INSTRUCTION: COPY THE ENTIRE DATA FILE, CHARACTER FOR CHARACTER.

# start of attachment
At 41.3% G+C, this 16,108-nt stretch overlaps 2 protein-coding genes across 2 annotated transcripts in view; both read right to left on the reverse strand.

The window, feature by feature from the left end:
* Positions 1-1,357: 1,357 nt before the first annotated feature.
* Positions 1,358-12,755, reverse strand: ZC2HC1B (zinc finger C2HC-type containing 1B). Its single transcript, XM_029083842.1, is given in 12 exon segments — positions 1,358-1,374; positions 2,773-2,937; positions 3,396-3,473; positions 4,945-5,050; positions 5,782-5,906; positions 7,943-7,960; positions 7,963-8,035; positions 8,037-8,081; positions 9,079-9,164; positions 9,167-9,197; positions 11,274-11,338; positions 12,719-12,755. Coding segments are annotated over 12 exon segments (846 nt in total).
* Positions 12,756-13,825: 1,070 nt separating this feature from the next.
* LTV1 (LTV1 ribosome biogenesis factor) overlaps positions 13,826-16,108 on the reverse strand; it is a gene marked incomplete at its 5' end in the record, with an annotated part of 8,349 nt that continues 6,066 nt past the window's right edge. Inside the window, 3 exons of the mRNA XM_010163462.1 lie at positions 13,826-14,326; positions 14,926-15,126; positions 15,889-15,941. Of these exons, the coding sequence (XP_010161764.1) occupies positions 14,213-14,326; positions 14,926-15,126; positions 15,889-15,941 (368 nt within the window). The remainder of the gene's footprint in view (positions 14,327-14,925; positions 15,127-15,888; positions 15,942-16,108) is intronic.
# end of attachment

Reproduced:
At 41.3% G+C, this 16,108-nt stretch overlaps 2 protein-coding genes across 2 annotated transcripts in view; both read right to left on the reverse strand.

The window, feature by feature from the left end:
* Positions 1-1,357: 1,357 nt before the first annotated feature.
* Positions 1,358-12,755, reverse strand: ZC2HC1B (zinc finger C2HC-type containing 1B). Its single transcript, XM_029083842.1, is given in 12 exon segments — positions 1,358-1,374; positions 2,773-2,937; positions 3,396-3,473; positions 4,945-5,050; positions 5,782-5,906; positions 7,943-7,960; positions 7,963-8,035; positions 8,037-8,081; positions 9,079-9,164; positions 9,167-9,197; positions 11,274-11,338; positions 12,719-12,755. Coding segments are annotated over 12 exon segments (846 nt in total).
* Positions 12,756-13,825: 1,070 nt separating this feature from the next.
* LTV1 (LTV1 ribosome biogenesis factor) overlaps positions 13,826-16,108 on the reverse strand; it is a gene marked incomplete at its 5' end in the record, with an annotated part of 8,349 nt that continues 6,066 nt past the window's right edge. Inside the window, 3 exons of the mRNA XM_010163462.1 lie at positions 13,826-14,326; positions 14,926-15,126; positions 15,889-15,941. Of these exons, the coding sequence (XP_010161764.1) occupies positions 14,213-14,326; positions 14,926-15,126; positions 15,889-15,941 (368 nt within the window). The remainder of the gene's footprint in view (positions 14,327-14,925; positions 15,127-15,888; positions 15,942-16,108) is intronic.